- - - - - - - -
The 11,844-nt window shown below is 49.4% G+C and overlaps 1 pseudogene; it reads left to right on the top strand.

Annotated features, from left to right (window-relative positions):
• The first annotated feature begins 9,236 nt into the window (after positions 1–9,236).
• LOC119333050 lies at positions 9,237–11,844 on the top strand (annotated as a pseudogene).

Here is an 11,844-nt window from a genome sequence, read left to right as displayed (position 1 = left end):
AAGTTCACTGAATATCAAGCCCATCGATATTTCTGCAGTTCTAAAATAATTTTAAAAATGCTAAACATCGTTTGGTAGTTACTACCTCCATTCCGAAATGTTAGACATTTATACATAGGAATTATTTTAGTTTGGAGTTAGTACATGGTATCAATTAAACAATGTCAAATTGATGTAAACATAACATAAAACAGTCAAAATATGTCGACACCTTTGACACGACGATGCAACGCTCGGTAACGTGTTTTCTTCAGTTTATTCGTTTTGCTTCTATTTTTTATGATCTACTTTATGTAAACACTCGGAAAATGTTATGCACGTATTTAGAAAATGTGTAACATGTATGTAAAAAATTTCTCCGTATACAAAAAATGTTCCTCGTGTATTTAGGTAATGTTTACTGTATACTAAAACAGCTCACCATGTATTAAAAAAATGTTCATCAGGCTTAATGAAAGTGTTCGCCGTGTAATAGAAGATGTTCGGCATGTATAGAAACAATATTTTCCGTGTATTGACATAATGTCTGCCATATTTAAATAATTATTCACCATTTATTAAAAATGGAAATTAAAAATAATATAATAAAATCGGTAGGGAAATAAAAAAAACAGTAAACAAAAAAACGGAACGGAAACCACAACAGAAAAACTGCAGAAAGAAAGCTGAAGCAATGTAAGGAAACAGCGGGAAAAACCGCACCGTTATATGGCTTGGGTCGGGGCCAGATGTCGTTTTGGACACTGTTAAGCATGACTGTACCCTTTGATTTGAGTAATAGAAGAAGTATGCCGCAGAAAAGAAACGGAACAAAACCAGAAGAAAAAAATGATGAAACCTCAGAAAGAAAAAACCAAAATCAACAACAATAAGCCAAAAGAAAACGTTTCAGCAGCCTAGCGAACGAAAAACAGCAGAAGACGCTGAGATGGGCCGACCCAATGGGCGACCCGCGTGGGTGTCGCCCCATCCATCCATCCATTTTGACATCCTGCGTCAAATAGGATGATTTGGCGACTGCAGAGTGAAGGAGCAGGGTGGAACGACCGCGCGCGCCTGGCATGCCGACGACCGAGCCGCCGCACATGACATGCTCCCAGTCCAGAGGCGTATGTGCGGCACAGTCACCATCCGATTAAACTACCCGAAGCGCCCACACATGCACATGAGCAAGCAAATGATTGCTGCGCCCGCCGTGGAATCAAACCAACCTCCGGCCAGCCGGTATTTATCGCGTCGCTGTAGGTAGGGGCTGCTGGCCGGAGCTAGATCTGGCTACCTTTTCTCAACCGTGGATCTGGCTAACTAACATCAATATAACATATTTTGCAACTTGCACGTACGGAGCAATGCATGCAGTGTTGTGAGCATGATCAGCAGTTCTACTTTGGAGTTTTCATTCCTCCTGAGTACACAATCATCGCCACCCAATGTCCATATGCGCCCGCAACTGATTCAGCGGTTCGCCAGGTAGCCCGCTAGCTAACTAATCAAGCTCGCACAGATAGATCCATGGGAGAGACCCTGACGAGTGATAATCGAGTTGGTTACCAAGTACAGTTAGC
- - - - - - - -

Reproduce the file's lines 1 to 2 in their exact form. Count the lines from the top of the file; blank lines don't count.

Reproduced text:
The 11,844-nt window shown below is 49.4% G+C and overlaps 1 pseudogene; it reads left to right on the top strand.

Annotated features, from left to right (window-relative positions):